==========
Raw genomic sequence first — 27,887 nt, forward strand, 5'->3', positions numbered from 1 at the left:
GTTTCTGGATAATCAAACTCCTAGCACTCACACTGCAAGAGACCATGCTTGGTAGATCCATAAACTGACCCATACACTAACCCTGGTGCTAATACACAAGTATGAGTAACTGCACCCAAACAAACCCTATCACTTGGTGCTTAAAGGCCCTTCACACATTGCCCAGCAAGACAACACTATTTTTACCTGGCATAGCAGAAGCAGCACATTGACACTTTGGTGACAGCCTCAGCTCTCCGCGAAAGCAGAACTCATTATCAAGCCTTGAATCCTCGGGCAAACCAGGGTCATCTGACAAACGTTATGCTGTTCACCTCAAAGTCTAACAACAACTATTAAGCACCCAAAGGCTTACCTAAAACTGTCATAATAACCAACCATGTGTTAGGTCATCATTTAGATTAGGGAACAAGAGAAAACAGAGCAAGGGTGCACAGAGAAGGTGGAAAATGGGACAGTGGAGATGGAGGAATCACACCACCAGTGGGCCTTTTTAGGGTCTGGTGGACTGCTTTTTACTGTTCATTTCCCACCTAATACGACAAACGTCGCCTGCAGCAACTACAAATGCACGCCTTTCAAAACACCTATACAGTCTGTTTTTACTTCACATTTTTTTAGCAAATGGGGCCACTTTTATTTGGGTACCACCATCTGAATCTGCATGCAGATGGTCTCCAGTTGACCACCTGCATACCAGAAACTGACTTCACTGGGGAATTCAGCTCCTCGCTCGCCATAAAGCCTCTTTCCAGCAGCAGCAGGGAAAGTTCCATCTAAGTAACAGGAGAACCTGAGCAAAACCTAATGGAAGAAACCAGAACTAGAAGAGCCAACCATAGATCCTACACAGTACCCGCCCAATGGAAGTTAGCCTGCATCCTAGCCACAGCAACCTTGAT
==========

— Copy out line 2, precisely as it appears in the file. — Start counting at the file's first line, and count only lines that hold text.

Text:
GTTTCTGGATAATCAAACTCCTAGCACTCACACTGCAAGAGACCATGCTTGGTAGATCCATAAACTGACCCATACACTAACCCTGGTGCTAATACACAAGTATGAGTAACTGCACCCAAACAAACCCTATCACTTGGTGCTTAAAGGCCCTTCACACATTGCCCAGCAAGACAACACTATTTTTACCTGGCATAGCAGAAGCAGCACATTGACACTTTGGTGACAGCCTCAGCTCTCCGCGAAAGCAGAACTCATTATCAAGCCTTGAATCCTCGGGCAAACCAGGGTCATCTGACAAACGTTATGCTGTTCACCTCAAAGTCTAACAACAACTATTAAGCACCCAAAGGCTTACCTAAAACTGTCATAATAACCAACCATGTGTTAGGTCATCATTTAGATTAGGGAACAAGAGAAAACAGAGCAAGGGTGCACAGAGAAGGTGGAAAATGGGACAGTGGAGATGGAGGAATCACACCACCAGTGGGCCTTTTTAGGGTCTGGTGGACTGCTTTTTACTGTTCATTTCCCACCTAATACGACAAACGTCGCCTGCAGCAACTACAAATGCACGCCTTTCAAAACACCTATACAGTCTGTTTTTACTTCACATTTTTTTAGCAAATGGGGCCACTTTTATTTGGGTACCACCATCTGAATCTGCATGCAGATGGTCTCCAGTTGACCACCTGCATACCAGAAACTGACTTCACTGGGGAATTCAGCTCCTCGCTCGCCATAAAGCCTCTTTCCAGCAGCAGCAGGGAAAGTTCCATCTAAGTAACAGGAGAACCTGAGCAAAACCTAATGGAAGAAACCAGAACTAGAAGAGCCAACCATAGATCCTACACAGTACCCGCCCAATGGAAGTTAGCCTGCATCCTAGCCACAGCAACCTTGAT